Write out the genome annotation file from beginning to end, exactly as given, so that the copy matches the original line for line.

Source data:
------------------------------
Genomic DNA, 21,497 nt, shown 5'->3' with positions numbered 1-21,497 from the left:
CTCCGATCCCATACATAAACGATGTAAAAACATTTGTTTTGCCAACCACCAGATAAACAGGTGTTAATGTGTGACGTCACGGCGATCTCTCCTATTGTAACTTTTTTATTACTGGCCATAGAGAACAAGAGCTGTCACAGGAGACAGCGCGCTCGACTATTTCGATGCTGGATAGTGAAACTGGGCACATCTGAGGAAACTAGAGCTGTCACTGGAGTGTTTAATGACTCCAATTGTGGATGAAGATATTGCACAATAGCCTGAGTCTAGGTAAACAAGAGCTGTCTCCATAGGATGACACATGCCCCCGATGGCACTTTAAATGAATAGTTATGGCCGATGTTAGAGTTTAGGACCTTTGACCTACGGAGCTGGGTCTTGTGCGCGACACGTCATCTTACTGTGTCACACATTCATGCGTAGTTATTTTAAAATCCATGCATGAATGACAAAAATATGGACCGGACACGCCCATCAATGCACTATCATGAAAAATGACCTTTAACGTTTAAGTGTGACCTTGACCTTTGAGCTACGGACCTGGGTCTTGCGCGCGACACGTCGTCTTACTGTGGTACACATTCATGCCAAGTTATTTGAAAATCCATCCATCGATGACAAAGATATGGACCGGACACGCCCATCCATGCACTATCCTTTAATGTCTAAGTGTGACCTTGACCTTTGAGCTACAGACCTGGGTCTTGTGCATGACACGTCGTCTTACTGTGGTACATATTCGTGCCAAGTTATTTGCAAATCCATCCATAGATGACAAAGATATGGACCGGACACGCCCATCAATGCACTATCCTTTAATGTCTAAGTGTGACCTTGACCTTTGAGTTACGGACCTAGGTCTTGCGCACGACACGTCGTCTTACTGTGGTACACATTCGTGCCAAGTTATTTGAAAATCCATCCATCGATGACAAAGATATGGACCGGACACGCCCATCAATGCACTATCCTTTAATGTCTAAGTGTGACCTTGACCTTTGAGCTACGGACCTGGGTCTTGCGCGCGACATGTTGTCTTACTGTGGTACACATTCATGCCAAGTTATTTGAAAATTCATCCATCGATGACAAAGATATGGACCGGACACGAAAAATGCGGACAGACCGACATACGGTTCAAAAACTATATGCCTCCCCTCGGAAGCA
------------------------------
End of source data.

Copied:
Genomic DNA, 21,497 nt, shown 5'->3' with positions numbered 1-21,497 from the left:
CTCCGATCCCATACATAAACGATGTAAAAACATTTGTTTTGCCAACCACCAGATAAACAGGTGTTAATGTGTGACGTCACGGCGATCTCTCCTATTGTAACTTTTTTATTACTGGCCATAGAGAACAAGAGCTGTCACAGGAGACAGCGCGCTCGACTATTTCGATGCTGGATAGTGAAACTGGGCACATCTGAGGAAACTAGAGCTGTCACTGGAGTGTTTAATGACTCCAATTGTGGATGAAGATATTGCACAATAGCCTGAGTCTAGGTAAACAAGAGCTGTCTCCATAGGATGACACATGCCCCCGATGGCACTTTAAATGAATAGTTATGGCCGATGTTAGAGTTTAGGACCTTTGACCTACGGAGCTGGGTCTTGTGCGCGACACGTCATCTTACTGTGTCACACATTCATGCGTAGTTATTTTAAAATCCATGCATGAATGACAAAAATATGGACCGGACACGCCCATCAATGCACTATCATGAAAAATGACCTTTAACGTTTAAGTGTGACCTTGACCTTTGAGCTACGGACCTGGGTCTTGCGCGCGACACGTCGTCTTACTGTGGTACACATTCATGCCAAGTTATTTGAAAATCCATCCATCGATGACAAAGATATGGACCGGACACGCCCATCCATGCACTATCCTTTAATGTCTAAGTGTGACCTTGACCTTTGAGCTACAGACCTGGGTCTTGTGCATGACACGTCGTCTTACTGTGGTACATATTCGTGCCAAGTTATTTGCAAATCCATCCATAGATGACAAAGATATGGACCGGACACGCCCATCAATGCACTATCCTTTAATGTCTAAGTGTGACCTTGACCTTTGAGTTACGGACCTAGGTCTTGCGCACGACACGTCGTCTTACTGTGGTACACATTCGTGCCAAGTTATTTGAAAATCCATCCATCGATGACAAAGATATGGACCGGACACGCCCATCAATGCACTATCCTTTAATGTCTAAGTGTGACCTTGACCTTTGAGCTACGGACCTGGGTCTTGCGCGCGACATGTTGTCTTACTGTGGTACACATTCATGCCAAGTTATTTGAAAATTCATCCATCGATGACAAAGATATGGACCGGACACGAAAAATGCGGACAGACCGACATACGGTTCAAAAACTATATGCCTCCCCTCGGAAGCA